Cubro OTs, left to right: Bonnie Chapman, Sophie Lister, Sharon Woodward
The primary goal of occupational therapy is to enable people to participate in the activities of everyday life. We believe that helping people to do what they want and need to do, is a pretty cool occupation. This OT week, we chat to one of our OTs Sharon Woodward, and find out why she chose this career path.
What lead you to choose a career in Occupational Therapy? I have always wanted to be in a profession that helps others specifically helping others achieve their goals. I was also interested in cognition along with physical development and OT fitted in with my interests.. Occupational Therapy provides a practical, hands-on career that helps people in all stages of life and that’s something that really appealed to me
What does your current role as an OT involve? I’m a healthcare equipment advisor here at Cubro and am lucky to work alongside other OTs in the community. Essentially my role is to help OTs find the best equipment solutions for their clients. In some ways, I think of myself as an interpreter. We listen to the needs and goals of a client, and work with OTs and care teams, to understand what everyone’s trying to achieve. We then use this information to help find and fit the right equipment solutions. The great thing about working here is that if we can’t find the right off-the-shelf solution, our talented workshop engineers and I can work together to customise equipment. We get that millimetres matter and sometimes small tweaks to equipment, can make a big difference.
How do you ensure you stay fresh and keep up to date with professional development?
I’m lucky in that as an OT team, we’re all really passionate about keeping our skills fresh. One way we do this is by investing time in developing education and training pieces that we share with the industry. My most recent insight piece is a video designed to help assist OTs with prescribing equipment for bariatric clients. I also try to attend industry events where possible and really enjoyed connecting with other OTs at OTNZ’s conference earlier this month. I believe there is so much we can learn from each other.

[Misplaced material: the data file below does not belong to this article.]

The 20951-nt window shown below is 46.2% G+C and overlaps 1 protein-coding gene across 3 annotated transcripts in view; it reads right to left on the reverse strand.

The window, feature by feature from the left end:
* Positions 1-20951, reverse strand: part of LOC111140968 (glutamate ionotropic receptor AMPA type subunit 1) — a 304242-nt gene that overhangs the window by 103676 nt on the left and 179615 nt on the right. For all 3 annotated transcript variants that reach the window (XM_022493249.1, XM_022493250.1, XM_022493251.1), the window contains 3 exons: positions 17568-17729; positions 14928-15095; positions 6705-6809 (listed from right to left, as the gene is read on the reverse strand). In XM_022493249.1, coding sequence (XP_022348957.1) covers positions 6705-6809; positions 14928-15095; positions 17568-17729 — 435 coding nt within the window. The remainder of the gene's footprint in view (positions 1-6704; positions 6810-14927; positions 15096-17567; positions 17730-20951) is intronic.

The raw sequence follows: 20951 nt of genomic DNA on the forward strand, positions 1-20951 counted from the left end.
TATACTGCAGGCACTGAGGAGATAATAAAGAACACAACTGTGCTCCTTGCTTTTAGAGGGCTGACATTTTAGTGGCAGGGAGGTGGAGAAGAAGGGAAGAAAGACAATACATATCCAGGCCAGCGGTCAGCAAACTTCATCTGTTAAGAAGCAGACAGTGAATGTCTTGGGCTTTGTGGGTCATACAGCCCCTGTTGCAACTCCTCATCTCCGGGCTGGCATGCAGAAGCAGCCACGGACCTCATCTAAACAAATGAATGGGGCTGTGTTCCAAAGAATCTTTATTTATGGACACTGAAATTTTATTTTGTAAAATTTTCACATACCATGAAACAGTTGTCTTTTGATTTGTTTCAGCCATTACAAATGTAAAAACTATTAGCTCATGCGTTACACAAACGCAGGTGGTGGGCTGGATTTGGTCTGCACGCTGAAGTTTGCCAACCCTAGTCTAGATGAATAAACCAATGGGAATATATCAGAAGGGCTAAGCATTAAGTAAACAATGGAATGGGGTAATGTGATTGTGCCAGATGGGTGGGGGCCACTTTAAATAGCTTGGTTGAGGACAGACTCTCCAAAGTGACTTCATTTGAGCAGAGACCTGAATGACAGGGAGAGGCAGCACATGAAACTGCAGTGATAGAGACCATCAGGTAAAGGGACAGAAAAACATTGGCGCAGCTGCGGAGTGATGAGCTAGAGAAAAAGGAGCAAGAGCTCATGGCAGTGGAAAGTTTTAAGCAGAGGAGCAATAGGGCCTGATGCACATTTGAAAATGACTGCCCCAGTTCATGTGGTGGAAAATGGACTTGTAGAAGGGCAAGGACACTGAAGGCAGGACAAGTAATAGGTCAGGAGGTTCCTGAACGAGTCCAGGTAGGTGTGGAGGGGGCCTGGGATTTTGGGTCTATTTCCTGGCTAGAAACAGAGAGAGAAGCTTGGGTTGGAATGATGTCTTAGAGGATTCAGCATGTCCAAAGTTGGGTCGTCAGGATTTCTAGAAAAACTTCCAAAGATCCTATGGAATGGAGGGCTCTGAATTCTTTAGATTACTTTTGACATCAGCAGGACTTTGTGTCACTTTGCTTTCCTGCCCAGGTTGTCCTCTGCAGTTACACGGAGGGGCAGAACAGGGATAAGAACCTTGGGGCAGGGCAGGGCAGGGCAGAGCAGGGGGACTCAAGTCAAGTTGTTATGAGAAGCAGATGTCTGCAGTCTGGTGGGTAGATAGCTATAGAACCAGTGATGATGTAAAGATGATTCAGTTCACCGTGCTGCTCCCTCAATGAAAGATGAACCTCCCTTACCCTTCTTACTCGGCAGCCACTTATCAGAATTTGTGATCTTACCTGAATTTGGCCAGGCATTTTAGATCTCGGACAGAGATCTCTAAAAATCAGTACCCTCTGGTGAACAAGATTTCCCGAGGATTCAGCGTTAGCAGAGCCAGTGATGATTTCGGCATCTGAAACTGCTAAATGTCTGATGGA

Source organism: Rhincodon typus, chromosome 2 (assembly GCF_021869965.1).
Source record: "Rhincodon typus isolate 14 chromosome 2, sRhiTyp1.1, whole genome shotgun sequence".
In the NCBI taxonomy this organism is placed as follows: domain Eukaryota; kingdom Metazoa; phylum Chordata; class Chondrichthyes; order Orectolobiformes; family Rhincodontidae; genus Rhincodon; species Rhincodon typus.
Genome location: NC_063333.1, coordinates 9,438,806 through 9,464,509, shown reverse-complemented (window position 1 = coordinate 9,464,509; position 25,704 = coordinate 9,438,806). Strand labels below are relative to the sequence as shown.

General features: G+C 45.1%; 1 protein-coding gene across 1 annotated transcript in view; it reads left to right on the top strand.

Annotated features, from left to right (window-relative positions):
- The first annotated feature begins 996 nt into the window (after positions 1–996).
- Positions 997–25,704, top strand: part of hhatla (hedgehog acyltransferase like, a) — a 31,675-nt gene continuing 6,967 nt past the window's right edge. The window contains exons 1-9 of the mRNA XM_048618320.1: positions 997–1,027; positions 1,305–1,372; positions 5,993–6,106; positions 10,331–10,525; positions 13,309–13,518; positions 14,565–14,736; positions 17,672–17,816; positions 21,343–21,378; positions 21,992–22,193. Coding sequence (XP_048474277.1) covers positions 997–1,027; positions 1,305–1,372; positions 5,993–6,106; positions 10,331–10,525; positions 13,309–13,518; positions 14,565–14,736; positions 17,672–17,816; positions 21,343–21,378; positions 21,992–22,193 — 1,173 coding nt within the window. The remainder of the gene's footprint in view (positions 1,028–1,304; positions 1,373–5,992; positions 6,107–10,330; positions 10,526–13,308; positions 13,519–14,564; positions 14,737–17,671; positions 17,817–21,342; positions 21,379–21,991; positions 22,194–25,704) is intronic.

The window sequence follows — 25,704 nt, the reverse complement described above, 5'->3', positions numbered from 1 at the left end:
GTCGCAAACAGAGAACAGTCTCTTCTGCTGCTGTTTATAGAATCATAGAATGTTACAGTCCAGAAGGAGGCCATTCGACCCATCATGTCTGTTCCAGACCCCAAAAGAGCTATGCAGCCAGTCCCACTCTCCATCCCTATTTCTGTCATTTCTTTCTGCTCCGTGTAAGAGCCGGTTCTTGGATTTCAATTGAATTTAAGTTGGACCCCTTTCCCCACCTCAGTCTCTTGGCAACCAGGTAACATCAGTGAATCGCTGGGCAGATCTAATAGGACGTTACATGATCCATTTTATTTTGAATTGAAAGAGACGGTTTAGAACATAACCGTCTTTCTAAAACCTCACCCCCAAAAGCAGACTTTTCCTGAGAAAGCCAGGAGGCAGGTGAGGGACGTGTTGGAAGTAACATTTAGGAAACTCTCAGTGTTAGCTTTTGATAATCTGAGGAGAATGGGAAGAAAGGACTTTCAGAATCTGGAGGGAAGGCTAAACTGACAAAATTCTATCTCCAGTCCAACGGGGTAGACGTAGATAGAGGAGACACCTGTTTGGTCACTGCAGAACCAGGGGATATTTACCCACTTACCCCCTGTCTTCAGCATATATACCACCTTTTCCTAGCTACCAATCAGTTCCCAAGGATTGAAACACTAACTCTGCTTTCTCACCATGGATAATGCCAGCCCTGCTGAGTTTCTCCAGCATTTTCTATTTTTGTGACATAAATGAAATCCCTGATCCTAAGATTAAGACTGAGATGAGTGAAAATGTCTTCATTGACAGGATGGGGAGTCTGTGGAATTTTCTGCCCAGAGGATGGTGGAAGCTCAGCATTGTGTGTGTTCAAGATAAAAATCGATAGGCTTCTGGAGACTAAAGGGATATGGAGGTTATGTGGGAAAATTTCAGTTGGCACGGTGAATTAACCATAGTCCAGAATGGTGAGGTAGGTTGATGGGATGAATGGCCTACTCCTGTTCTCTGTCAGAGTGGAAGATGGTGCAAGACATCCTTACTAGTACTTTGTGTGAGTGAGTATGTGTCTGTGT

How do you achieve work/life balance? I’m a very sociable person and enjoy making friends at work, so that makes coming to work fun. I also have a 1-year old son who keeps me on my toes at home. Before I know it, I’ve switched off from work into mum-mode. As OTs, I think at times it can be difficult to switch off at times, especially when we’re so passionate about helping clients. It’s important we remember to take time out for ourselves too.
What is the most important lesson you have learnt as an OT? Never assume anything and keep an open mind. If you client believes something is important to them, really listen to them. Try to understand where they are coming from and focus on that. Reflective practise and supervision is what I use to really drill down into how I am practicing making sure that I remain client focussed working with their cultural and value systems as opposed to reflecting my own.
What are the current challenges the OT profession are facing? Unfortunately, there is a lot of stress and exhaustion out there in the industry due to high volumes of work and staff shortages. Sadly, this exhaustion can cause some to lose sight of the value they bring to the table. It’s also very frustrating to feel like you don’t have enough time to spend with clients who really need it. OTs are doing the best possible job in difficult circumstances and I think they deserve to be commended.
How do you see the profession evolving over time? The emergence of new technologies is exciting, and I think we will see virtual OT clinics take off soon. This will be especially beneficial in areas that are stretched for OTs, like rural NZ. Demand for OTs who work in specific practice areas may also increase. One example of this is the global wellbeing movement. As this trend continues, workplaces may look to engage OTs to help create wellness schemes. There are also roles for OTs to play in Government as local bodies for example maybe looking to better support the growing number of homeless people. And of course, with an aging population and an increase in age-related conditions like dementia, there are many challenges OTs can help navigate in the years ahead.
Is there anything you would recommend to graduate OTs? Occupational Therapy is a great career to get into. It offers a broad range of specialist areas including both physical and mental health practice and areas of social occupational deprivation – so you can follow your passion in so many directions. I would encourage graduates to stay open to opportunities as occupational performance can be improved in all areas of life.